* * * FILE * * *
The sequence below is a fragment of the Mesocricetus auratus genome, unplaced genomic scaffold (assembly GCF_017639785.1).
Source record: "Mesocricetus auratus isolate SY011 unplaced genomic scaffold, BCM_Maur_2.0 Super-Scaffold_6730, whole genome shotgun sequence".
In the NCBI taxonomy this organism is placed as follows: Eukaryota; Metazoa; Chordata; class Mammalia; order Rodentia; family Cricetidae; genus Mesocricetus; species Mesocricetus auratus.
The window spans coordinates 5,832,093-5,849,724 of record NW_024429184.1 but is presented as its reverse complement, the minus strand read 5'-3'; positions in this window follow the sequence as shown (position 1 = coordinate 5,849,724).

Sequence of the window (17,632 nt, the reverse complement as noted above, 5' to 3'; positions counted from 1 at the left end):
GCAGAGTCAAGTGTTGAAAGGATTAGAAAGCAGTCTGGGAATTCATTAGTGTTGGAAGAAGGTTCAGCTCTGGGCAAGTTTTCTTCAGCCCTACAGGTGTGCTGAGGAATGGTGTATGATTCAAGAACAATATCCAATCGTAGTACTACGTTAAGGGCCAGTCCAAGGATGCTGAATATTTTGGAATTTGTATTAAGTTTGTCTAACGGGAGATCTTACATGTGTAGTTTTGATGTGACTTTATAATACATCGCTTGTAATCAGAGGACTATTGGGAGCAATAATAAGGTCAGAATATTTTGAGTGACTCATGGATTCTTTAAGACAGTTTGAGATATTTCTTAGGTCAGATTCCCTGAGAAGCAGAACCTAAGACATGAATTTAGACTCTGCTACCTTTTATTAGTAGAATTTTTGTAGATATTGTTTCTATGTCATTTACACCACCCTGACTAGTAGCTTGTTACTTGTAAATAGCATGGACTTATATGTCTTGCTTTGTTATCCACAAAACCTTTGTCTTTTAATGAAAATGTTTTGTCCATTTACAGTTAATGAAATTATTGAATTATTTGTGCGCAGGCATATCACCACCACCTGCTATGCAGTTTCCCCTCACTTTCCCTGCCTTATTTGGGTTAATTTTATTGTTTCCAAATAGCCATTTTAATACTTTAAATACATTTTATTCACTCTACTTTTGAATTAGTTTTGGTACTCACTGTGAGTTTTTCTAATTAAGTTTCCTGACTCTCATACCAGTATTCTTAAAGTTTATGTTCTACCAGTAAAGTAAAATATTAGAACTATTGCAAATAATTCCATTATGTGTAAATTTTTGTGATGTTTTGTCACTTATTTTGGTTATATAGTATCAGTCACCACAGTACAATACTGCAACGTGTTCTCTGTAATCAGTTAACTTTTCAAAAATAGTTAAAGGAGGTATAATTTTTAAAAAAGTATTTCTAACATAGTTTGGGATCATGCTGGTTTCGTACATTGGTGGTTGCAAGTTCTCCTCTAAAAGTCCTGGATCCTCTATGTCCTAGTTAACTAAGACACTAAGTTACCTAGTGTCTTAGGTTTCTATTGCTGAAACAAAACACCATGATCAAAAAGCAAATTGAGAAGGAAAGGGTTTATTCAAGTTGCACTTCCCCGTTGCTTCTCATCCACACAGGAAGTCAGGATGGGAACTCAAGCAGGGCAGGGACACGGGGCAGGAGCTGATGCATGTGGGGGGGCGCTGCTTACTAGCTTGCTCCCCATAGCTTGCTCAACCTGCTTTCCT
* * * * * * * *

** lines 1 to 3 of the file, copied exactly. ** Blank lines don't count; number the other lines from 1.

The sequence below is a fragment of the Mesocricetus auratus genome, unplaced genomic scaffold (assembly GCF_017639785.1).
Source record: "Mesocricetus auratus isolate SY011 unplaced genomic scaffold, BCM_Maur_2.0 Super-Scaffold_6730, whole genome shotgun sequence".
In the NCBI taxonomy this organism is placed as follows: Eukaryota; Metazoa; Chordata; class Mammalia; order Rodentia; family Cricetidae; genus Mesocricetus; species Mesocricetus auratus.